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Sacred Retreat

For the discerning traveler, a countryside retreat in Wakayama offers luxurious resort accommodations perfectly placed near a historic Shinto shrine



The bustling temple town of Koyasan is one of the best-known attractions in Wakayama Prefecture. Just 30 minutes away by car, however, brings you to the picturesque village of Amano, which has close ties to the history and culture of Koyasan.

Nestled among Amano’s rice fields is Sanso Amanosato, luxurious resort accommodation perfectly placed for visitors who would like to experience the charms of the area at a relaxed pace. Sanso Amanosato draws on the auberge concept—a French term for boutique accommodation in the heart of the countryside—elevated with impeccable Japanese service and style. For the convenience of guests, Sanso Amanosato offers a pick-up service from multiple points, including Koyasan, Wakayama Station and Kansai International Airport.





In harmony with the surroundings, the interiors of the beautifully-appointed guestrooms and the three onsens (hot spring) bathing facilities utilize the natural warmth of wood. Japanese-French style dining mixes the best of local seasonal produce with innovative techniques to delight both the eyes and the palate.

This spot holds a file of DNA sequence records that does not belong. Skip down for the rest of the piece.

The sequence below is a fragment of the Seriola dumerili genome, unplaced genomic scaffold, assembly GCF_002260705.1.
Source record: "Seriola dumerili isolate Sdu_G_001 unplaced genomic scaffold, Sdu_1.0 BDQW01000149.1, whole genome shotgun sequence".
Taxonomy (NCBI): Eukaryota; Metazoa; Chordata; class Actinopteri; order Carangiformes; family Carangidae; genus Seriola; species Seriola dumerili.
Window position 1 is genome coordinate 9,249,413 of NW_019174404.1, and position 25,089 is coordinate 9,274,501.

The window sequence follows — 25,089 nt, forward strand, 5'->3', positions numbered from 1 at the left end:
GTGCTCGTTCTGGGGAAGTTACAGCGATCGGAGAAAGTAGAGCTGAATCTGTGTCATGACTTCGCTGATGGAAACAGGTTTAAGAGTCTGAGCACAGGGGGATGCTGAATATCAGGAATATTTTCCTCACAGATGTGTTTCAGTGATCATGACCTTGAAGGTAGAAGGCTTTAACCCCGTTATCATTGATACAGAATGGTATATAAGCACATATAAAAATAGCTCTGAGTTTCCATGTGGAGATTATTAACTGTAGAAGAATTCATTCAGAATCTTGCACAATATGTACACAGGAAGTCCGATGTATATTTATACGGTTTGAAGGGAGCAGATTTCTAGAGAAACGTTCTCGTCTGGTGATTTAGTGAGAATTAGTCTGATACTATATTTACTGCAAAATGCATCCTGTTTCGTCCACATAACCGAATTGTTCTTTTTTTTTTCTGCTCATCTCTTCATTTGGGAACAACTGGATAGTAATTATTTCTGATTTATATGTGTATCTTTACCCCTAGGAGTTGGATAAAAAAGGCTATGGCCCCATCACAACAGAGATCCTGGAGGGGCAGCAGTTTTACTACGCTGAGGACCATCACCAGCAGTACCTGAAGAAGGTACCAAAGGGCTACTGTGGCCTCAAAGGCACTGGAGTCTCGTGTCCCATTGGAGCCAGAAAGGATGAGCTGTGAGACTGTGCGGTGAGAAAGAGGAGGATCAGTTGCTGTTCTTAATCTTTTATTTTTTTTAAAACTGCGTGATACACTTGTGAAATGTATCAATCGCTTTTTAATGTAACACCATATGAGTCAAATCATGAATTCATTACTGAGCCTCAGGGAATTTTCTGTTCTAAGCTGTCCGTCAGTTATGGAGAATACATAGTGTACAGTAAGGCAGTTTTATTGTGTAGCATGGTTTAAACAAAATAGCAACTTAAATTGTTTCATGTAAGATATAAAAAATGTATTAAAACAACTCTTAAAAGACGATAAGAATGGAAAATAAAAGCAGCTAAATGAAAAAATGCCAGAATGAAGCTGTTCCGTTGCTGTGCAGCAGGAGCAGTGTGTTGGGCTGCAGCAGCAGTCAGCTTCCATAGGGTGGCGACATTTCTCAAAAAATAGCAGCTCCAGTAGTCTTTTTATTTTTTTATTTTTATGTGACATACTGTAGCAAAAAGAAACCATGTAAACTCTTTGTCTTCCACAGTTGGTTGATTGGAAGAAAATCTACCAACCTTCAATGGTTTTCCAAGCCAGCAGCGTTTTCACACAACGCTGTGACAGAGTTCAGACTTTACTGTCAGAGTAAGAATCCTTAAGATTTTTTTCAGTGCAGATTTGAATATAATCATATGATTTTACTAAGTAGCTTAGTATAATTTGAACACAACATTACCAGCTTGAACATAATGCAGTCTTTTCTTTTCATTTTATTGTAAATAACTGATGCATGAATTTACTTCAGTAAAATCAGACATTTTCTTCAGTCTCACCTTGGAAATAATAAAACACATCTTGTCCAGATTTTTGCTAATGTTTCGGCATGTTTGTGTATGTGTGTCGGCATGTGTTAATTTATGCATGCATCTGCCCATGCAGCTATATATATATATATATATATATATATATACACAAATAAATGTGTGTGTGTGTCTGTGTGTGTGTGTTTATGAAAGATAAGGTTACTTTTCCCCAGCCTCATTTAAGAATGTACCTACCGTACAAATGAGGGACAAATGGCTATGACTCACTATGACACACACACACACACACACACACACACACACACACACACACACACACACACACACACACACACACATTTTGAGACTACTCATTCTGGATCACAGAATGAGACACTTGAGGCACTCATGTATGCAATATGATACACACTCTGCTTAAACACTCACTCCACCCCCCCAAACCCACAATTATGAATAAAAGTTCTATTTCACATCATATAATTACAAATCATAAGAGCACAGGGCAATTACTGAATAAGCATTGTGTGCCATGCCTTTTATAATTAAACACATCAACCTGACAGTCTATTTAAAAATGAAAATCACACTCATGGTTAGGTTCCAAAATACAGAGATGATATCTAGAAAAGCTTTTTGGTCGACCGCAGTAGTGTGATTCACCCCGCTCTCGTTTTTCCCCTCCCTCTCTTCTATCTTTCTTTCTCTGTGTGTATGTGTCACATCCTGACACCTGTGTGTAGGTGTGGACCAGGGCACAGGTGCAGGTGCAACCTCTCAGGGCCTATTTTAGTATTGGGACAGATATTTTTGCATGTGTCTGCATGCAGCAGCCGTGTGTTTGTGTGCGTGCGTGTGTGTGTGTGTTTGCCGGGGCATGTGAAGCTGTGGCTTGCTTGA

At One With Nature in Amano


Take time to savor the tranquility and the changing face of the seasons in this mountain hamlet: Cherry blossoms in the spring, the lush greenery of the rice fields in the summer, the rich colors of autumn foliage and stark yet pristine winter snowscapes. In June fireflies light up the night along the banks of the Makino River and the area is recognized nationally as one of the best spots to see these beguiling little insects. The clear night skies of Amano are also ideal for stargazing and each guest's room at Sano Amanosato includes a telescope.



World Heritage on Your Doorstep


Niutsuhime Jinja, a beautiful Shinto shrine complex with more than 1700 years of history, is just five minutes up the road from Sanso Amanosato.


Along with Koyasan, Niutsuhime is a UNESCO World Heritage Site, and it played an important part in the Koyasan origin story. According to legend, the revered monk Kobo Daishi (774 to 835) received divine guidance from a hunter spirit, the son of one of the deities honored at the shrine. Kobo Daishi was searching for a place to establish a Buddhist community and the spirit lead him to Koyasan.


The magnificent architecture at Niutsuhime Jinja offers numerous photo opportunities, including the impressive entrance gate and the gracefully curved bridge over the pond on the approach to the shrine. The grounds are surrounded by flowering plants and trees. Every April the Hanamori Festival is held to celebrate the coming of spring with sacred dances and a parade of people in traditional costumes, and the shrine is bathed in a golden glow of colorful foliage in the autumn.

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